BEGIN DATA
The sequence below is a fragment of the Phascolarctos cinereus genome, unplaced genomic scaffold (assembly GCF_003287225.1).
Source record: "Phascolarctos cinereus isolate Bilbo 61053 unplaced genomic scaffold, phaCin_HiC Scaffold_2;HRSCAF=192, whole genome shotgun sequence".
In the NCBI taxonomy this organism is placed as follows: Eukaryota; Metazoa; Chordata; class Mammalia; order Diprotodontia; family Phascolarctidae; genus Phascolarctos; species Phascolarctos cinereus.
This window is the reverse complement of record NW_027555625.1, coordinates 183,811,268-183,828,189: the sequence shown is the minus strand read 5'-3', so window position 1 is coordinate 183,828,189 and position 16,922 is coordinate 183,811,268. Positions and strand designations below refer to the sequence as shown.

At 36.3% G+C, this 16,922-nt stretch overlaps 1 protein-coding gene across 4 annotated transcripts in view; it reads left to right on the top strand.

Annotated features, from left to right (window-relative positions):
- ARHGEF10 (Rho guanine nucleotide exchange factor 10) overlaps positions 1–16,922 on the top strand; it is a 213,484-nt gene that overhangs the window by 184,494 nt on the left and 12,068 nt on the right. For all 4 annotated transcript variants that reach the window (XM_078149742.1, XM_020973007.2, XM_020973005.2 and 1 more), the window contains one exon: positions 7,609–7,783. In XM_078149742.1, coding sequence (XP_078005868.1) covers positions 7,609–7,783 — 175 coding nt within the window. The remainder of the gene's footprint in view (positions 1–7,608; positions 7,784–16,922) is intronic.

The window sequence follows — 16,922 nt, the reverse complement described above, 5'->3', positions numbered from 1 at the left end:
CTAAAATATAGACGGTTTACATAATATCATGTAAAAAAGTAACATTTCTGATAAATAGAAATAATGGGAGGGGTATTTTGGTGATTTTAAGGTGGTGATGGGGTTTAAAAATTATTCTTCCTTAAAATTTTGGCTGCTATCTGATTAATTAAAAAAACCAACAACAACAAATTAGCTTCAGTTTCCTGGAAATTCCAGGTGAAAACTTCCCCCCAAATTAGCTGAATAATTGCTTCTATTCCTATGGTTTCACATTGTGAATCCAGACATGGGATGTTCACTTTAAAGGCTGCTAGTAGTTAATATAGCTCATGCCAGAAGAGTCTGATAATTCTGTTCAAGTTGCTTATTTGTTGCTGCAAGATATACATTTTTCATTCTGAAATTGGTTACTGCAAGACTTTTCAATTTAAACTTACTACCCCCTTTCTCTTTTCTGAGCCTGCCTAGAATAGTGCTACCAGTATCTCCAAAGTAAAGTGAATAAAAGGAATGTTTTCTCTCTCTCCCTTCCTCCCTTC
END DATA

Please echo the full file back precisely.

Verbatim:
The sequence below is a fragment of the Phascolarctos cinereus genome, unplaced genomic scaffold (assembly GCF_003287225.1).
Source record: "Phascolarctos cinereus isolate Bilbo 61053 unplaced genomic scaffold, phaCin_HiC Scaffold_2;HRSCAF=192, whole genome shotgun sequence".
In the NCBI taxonomy this organism is placed as follows: Eukaryota; Metazoa; Chordata; class Mammalia; order Diprotodontia; family Phascolarctidae; genus Phascolarctos; species Phascolarctos cinereus.
This window is the reverse complement of record NW_027555625.1, coordinates 183,811,268-183,828,189: the sequence shown is the minus strand read 5'-3', so window position 1 is coordinate 183,828,189 and position 16,922 is coordinate 183,811,268. Positions and strand designations below refer to the sequence as shown.

At 36.3% G+C, this 16,922-nt stretch overlaps 1 protein-coding gene across 4 annotated transcripts in view; it reads left to right on the top strand.

Annotated features, from left to right (window-relative positions):
- ARHGEF10 (Rho guanine nucleotide exchange factor 10) overlaps positions 1–16,922 on the top strand; it is a 213,484-nt gene that overhangs the window by 184,494 nt on the left and 12,068 nt on the right. For all 4 annotated transcript variants that reach the window (XM_078149742.1, XM_020973007.2, XM_020973005.2 and 1 more), the window contains one exon: positions 7,609–7,783. In XM_078149742.1, coding sequence (XP_078005868.1) covers positions 7,609–7,783 — 175 coding nt within the window. The remainder of the gene's footprint in view (positions 1–7,608; positions 7,784–16,922) is intronic.

The window sequence follows — 16,922 nt, the reverse complement described above, 5'->3', positions numbered from 1 at the left end:
CTAAAATATAGACGGTTTACATAATATCATGTAAAAAAGTAACATTTCTGATAAATAGAAATAATGGGAGGGGTATTTTGGTGATTTTAAGGTGGTGATGGGGTTTAAAAATTATTCTTCCTTAAAATTTTGGCTGCTATCTGATTAATTAAAAAAACCAACAACAACAAATTAGCTTCAGTTTCCTGGAAATTCCAGGTGAAAACTTCCCCCCAAATTAGCTGAATAATTGCTTCTATTCCTATGGTTTCACATTGTGAATCCAGACATGGGATGTTCACTTTAAAGGCTGCTAGTAGTTAATATAGCTCATGCCAGAAGAGTCTGATAATTCTGTTCAAGTTGCTTATTTGTTGCTGCAAGATATACATTTTTCATTCTGAAATTGGTTACTGCAAGACTTTTCAATTTAAACTTACTACCCCCTTTCTCTTTTCTGAGCCTGCCTAGAATAGTGCTACCAGTATCTCCAAAGTAAAGTGAATAAAAGGAATGTTTTCTCTCTCTCCCTTCCTCCCTTC